Abdullah is in Washington to meet with President Barack Obama and his administration as Jordan makes a renewed push to restart peace talks between Israelis and Palestinians in the midst of the Arab Spring, which for the past year has engulfed the region in turmoil and change. FULL POST
By Adam Levine
A diplomatic solution with Iran is still possible, Secretary of Defense Leon Panetta said Wednesday.
"We have always expressed a willingness to try do that," Panetta said at a Pentagon briefing. Panetta was responding to a report from Iran that said President Barack Obama had proposed direct talks in a letter passed to Iranian leadership.
Panetta refused to comment about specific communications but said diplomacy is always an option to pursue.
The U.S. recently sent a letter to Iran warning about blocking the Strait of Hormuz, among other communications, CNN reported earlier this week. The United States has suggested to Iran that the two sides establish a channel of direct communication to ensure miscalculations don't escalate.
The choice to talk is Iran's, said State Department Spokeswoman Victoria Nuland.
"If you, Iran, are prepared to engage seriously and come clean about your nuclear program and demonstrate to the world that you have no military intent," the US is open to engagement, Nuland said. FULL POST
By Shirzad Bozorgmehr reporting from Tehran, Iran
An Iranian non-profit company says it will honor U.S. President Barack Obama's request that Iran return a drone that crashed there last year.
But instead of the actual drone, the company says it will send miniature toy versions. A lot of them.
"We plan to send a full squadron of 12 to the White House for President Obama as a present," said Reza Kioumarsi, a spokesman for the Aaye Art Group, a Tehran-based non-profit, non-governmental company that makes novelty items.
Read Shirzad's whole story here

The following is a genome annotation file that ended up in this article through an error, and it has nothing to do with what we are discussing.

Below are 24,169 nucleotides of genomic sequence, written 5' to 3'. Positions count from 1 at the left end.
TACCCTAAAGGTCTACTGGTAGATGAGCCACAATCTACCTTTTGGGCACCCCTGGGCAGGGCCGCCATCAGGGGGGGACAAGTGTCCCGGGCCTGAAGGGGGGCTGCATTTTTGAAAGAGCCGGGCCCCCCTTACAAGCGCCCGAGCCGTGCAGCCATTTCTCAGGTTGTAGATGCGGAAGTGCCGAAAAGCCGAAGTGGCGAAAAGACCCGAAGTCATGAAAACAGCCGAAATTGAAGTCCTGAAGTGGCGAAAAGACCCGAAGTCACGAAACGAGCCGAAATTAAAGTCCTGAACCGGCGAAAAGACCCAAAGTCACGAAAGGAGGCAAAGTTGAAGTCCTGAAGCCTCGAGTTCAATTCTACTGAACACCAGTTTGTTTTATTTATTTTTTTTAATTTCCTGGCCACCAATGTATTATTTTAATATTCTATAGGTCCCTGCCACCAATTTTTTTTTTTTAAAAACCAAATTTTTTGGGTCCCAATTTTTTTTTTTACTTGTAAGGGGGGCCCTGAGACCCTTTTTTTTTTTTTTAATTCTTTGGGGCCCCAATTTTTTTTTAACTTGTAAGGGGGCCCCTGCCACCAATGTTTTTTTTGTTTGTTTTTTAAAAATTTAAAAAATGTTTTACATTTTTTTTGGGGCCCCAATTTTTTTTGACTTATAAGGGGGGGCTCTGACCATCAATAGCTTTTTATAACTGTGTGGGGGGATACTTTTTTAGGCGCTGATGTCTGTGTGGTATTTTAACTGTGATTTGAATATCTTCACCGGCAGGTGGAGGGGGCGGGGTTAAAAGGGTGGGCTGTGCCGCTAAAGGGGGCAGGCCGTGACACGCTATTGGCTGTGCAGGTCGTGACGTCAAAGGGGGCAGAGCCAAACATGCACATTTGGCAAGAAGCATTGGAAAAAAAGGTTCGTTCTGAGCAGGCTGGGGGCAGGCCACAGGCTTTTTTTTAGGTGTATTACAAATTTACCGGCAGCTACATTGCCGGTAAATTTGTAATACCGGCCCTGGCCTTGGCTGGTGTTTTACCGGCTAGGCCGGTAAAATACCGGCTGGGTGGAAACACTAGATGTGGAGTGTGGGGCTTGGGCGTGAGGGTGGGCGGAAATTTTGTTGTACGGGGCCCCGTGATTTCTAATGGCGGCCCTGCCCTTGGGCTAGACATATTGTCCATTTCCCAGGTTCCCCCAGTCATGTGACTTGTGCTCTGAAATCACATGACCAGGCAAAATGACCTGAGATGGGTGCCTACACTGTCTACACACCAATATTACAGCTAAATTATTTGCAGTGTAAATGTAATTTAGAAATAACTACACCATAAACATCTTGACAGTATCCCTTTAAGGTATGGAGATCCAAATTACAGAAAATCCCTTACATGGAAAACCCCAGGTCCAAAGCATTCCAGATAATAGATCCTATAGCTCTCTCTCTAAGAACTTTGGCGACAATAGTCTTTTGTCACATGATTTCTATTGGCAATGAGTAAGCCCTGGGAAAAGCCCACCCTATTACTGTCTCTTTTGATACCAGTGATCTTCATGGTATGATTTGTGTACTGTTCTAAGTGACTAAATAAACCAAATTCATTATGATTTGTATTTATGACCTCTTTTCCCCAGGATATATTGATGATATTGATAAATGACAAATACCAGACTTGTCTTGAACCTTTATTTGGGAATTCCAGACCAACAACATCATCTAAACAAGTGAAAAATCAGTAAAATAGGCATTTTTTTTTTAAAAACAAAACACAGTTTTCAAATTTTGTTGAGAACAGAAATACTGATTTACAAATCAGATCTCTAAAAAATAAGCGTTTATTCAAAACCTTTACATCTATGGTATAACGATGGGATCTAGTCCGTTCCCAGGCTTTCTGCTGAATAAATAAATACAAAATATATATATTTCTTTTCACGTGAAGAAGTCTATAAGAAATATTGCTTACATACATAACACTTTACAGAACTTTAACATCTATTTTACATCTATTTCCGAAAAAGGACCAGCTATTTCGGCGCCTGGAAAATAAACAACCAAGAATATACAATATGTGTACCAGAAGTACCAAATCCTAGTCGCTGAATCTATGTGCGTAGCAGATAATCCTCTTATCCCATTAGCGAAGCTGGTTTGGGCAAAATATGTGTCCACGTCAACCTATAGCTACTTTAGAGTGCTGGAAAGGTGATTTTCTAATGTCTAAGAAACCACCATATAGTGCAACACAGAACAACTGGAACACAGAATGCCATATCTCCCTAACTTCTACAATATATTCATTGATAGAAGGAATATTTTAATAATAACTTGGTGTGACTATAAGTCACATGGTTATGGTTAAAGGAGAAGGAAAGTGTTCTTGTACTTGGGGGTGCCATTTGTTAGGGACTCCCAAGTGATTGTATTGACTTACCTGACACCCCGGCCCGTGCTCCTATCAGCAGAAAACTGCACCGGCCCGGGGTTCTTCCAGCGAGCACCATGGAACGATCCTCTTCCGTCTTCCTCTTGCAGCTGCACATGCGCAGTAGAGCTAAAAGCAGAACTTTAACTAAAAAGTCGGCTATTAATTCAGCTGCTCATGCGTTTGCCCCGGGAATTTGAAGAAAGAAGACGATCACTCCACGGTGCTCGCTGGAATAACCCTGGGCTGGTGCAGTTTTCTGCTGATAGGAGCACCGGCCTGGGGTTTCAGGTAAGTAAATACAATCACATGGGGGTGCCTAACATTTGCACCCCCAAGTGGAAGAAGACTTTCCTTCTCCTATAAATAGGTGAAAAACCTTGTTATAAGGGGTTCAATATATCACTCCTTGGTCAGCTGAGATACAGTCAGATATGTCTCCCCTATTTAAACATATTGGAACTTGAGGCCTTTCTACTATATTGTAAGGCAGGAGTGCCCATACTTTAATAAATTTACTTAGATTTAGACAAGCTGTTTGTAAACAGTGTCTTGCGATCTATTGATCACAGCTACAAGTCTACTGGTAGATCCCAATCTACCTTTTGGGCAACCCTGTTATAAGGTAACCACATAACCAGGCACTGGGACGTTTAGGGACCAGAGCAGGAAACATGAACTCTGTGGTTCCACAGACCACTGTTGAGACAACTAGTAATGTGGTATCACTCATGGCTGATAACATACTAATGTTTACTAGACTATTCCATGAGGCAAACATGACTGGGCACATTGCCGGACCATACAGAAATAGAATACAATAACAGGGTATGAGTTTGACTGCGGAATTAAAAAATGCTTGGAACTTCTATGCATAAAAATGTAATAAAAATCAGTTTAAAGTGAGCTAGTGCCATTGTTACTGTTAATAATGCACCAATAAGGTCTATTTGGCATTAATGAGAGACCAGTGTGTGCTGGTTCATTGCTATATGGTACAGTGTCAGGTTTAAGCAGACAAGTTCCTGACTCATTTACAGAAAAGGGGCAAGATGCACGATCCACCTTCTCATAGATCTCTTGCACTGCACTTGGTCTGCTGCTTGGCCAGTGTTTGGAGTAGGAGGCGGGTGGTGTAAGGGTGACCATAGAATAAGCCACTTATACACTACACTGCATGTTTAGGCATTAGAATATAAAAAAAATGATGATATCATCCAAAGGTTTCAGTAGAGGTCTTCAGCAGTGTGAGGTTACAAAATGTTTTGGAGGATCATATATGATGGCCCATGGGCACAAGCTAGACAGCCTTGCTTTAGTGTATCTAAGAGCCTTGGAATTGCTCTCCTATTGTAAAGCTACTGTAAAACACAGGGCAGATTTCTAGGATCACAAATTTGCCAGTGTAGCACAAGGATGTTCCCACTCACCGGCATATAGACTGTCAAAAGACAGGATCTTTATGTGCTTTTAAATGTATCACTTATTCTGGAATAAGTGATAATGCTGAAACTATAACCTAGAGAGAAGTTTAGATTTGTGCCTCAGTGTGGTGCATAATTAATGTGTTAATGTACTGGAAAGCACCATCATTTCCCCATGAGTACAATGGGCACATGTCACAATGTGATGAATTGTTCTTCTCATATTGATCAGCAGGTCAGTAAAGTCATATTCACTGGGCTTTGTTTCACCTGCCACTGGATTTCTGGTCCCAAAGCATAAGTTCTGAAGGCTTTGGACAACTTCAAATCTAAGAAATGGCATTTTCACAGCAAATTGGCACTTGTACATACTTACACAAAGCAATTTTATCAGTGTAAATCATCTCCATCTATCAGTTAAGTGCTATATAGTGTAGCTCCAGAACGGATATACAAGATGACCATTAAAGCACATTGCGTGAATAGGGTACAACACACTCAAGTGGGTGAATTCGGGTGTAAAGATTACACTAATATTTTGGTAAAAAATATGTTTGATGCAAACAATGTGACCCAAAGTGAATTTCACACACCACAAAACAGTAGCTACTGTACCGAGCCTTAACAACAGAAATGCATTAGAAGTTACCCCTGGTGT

By CNN's Kevin Flower
Israel’s Defense Minister Ehud Barak said Wednesday that an Israeli decision on whether to strike Iran’s nuclear program was “very far off”.
Speaking to Israeli Army Radio, Barak would not offer a concrete estimate as to when he believes Iran may develop a nuclear weapon.
“I don’t know its a long way off. Some will say a few years some will say six months. It really doesn't matter.”
Pressed on whether the decision to use force might be weeks or months away Barak said “I wouldn't want to make any estimates. It’s not urgent.”
By CNN's Pam Benson
You've been a ghost at Fort Fumble, left to slip and slide, but now you're retread as a lingie and can use your skills to whiffle. If you're wondering what may have been in my coffee this morning, folks at the National Security Agency–or at least those from days gone by–would probably have no problem understanding the meaning behind the previous sentence. An article about the unofficial vocabulary of the super secret NSA was published in a 1991 edition of an in house magazine. Cryptologic Quarterly is published by the History and Publications staff and is only for the eyes of NSA employees. The article was one of a number recently declassified and made public by the NSA. Jobs have no doubt changed and technology has grown in leaps and bounds, so the lingo may differ, but now you have a chance to see for yourself NSA speak.
By the way, the translation of my first sentence:
You’ve been floating among offices waiting for a permanent position at the NSA, left to waste time, but now you’re retrained as a linguist and can use your skills to read rapidly through a stack of materials to cull out usable items.
If you want to become familiar with some of the lingo, click here.